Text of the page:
Who are the candidates to replace UK PM Truss?
Given the divisions in the party there is no obvious candidate and any replacement would face a country likely heading into a recession.
Rishi Sunak (Photo by Dan Kitwood/Getty Images)
Liz Truss said on Thursday she would resign as British prime minister just six weeks after she was appointed.
A leadership election will be completed within the next week to replace Truss, who is the shortest serving prime minister in British history. George Canning previously held the record, serving 119 days in 1827 when he died.
1922 Committee chair Graham Brady set out some details on how the successor would be chosen and said he would give further information on the process later in the day.
Given the divisions in the party there is no obvious candidate and any replacement would face a country likely heading into a recession. Leading names are below:
Britain’s former finance minister was the most popular candidate among Conservative lawmakers at Westminster in a leadership contest earlier this year but, after getting through to a run-off against Truss, he lost out in a vote involving some 170,000 party members who made the final decision.
Many members were angry when Sunak quit in July, helping to trigger a rebellion that eventually brought down Johnson. They also ignored his warning that markets could lose confidence in Britain if Truss delivered her unfunded tax cuts.
The Telegraph reported on Thursday that Sunak was “certain” to stand in the leadership contest.
A former defence secretary, Mordaunt was a passionate supporter of leaving the European Union who only just missed out on the final two-place run off in the recent leadership challenge.
Mordaunt won plaudits for her performance in parliament on Monday, when she defended the government even as it reversed most of its policies.
One lawmaker has described Mordaunt as having “broad appeal”, referring to her ability to find friends in the various tribes of the party.
After Truss’s economic programme collapsed and she fired her finance minister, she turned to Hunt, a former health and foreign minister, to put things right.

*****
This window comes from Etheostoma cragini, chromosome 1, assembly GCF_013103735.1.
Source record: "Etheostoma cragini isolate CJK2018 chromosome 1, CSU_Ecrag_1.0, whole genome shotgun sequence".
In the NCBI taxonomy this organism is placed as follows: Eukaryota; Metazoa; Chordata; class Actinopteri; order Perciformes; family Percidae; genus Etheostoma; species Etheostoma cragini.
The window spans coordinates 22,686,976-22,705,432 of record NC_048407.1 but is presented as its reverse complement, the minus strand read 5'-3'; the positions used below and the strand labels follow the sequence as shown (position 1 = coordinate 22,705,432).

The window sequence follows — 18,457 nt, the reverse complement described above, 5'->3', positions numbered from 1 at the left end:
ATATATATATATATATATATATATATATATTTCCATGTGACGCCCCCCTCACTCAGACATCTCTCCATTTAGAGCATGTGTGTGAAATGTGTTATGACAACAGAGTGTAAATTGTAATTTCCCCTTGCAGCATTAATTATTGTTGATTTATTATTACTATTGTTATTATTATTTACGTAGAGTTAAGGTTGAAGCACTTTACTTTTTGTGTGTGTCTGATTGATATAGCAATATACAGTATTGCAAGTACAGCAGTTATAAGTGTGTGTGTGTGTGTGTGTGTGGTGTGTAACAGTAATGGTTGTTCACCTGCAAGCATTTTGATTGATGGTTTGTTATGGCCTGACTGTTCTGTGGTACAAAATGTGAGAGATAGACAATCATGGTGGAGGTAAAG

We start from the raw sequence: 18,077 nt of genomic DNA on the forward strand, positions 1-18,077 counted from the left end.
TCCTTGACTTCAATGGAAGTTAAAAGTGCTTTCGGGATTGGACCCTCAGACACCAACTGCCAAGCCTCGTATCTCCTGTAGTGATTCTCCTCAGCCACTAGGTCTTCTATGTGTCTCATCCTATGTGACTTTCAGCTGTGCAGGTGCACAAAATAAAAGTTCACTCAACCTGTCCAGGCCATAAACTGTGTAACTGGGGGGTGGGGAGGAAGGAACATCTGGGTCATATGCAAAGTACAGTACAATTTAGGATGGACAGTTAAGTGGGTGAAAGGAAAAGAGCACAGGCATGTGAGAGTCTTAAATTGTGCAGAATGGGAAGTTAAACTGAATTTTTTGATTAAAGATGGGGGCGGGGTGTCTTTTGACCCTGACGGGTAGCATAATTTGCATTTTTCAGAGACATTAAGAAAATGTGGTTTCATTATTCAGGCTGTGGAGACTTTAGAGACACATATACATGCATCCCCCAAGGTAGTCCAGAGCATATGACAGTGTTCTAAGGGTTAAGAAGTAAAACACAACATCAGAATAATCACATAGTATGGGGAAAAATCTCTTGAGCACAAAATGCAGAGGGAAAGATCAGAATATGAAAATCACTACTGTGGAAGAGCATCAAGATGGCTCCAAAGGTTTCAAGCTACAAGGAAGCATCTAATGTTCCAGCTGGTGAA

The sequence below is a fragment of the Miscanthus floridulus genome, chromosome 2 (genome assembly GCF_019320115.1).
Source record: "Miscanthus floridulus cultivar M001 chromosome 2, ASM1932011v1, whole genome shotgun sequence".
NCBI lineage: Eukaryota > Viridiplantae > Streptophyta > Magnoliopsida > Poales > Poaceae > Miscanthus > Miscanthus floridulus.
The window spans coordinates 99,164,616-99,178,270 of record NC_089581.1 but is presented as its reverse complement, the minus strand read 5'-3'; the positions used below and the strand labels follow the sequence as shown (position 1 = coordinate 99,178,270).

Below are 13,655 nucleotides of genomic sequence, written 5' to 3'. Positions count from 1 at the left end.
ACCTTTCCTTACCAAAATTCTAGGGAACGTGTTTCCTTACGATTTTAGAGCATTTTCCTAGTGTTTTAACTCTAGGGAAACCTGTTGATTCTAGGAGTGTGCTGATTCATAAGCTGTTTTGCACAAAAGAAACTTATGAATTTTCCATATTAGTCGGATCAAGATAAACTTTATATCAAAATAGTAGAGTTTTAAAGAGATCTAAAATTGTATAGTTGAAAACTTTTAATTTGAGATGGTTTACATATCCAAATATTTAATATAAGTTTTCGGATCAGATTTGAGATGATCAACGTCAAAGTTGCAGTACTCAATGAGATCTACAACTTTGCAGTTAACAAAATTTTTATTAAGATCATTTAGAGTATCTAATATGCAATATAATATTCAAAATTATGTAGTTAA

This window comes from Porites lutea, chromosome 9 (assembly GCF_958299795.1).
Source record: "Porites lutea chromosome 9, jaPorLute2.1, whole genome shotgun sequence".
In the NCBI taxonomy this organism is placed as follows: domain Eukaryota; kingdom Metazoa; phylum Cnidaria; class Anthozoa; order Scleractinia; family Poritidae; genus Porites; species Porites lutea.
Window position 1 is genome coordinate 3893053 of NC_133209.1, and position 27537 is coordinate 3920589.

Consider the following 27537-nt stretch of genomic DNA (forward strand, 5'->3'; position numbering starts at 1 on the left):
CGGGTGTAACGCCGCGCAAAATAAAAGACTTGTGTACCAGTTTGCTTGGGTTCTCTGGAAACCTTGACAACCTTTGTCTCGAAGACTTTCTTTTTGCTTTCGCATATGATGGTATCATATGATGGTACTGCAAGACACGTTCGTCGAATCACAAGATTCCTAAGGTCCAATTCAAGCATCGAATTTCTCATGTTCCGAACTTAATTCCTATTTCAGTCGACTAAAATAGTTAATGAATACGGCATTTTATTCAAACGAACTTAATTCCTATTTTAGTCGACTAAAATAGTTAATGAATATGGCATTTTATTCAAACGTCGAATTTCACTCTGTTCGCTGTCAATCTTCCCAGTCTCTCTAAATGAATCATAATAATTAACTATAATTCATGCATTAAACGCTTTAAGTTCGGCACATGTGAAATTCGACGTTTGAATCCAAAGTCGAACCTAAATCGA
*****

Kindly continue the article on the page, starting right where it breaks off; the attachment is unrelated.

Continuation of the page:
A series of confident performances on television and in the House of Commons, as he ripped up Truss’s economic manifesto, have already led to some Conservative lawmakers referring to Hunt as the “real prime minister”.
He has insisted he does not want the top job, despite entering two previous races to become prime minister, including in 2019 when he lost out in the final round to former prime minister Boris Johnson. Hunt does not have the obvious support of a large group of lawmakers in parliament.
Britain’s defence secretary is one of the few ministers to have emerged from recent political turmoil with his credibility enhanced. Wallace, a former soldier, was defence minister for both Johnson and Truss, leading Britain’s response to Russia’s invasion of Ukraine.
Popular with party members, he surprised many earlier this year when he said he wouldn’t run for the leadership, saying he wanted to focus on his current job. He told the Times newspaper this week that he still wanted to stay as defence secretary.
Former prime minister Johnson, a journalist, has loomed large over British politics ever since he became London Mayor in 2008. After causing trouble for leaders such as David Cameron and Theresa May, he finally became prime minister in 2019 and went on to win a landslide election victory.
Johnson was the face of the Brexit vote and won votes in parts of the country that had never voted Conservative before. But he was forced out by a string of scandals.
Some closest to him say at the moment he is more interested in making money on the speech circuit than returning to frontline politics.
The Times reported that Johnson is expected to stand in the Conservative Party leadership contest. “He’s taking soundings but is said to believe it is a matter of national interest,” Times Political Editor Steven Swinford said on Twitter.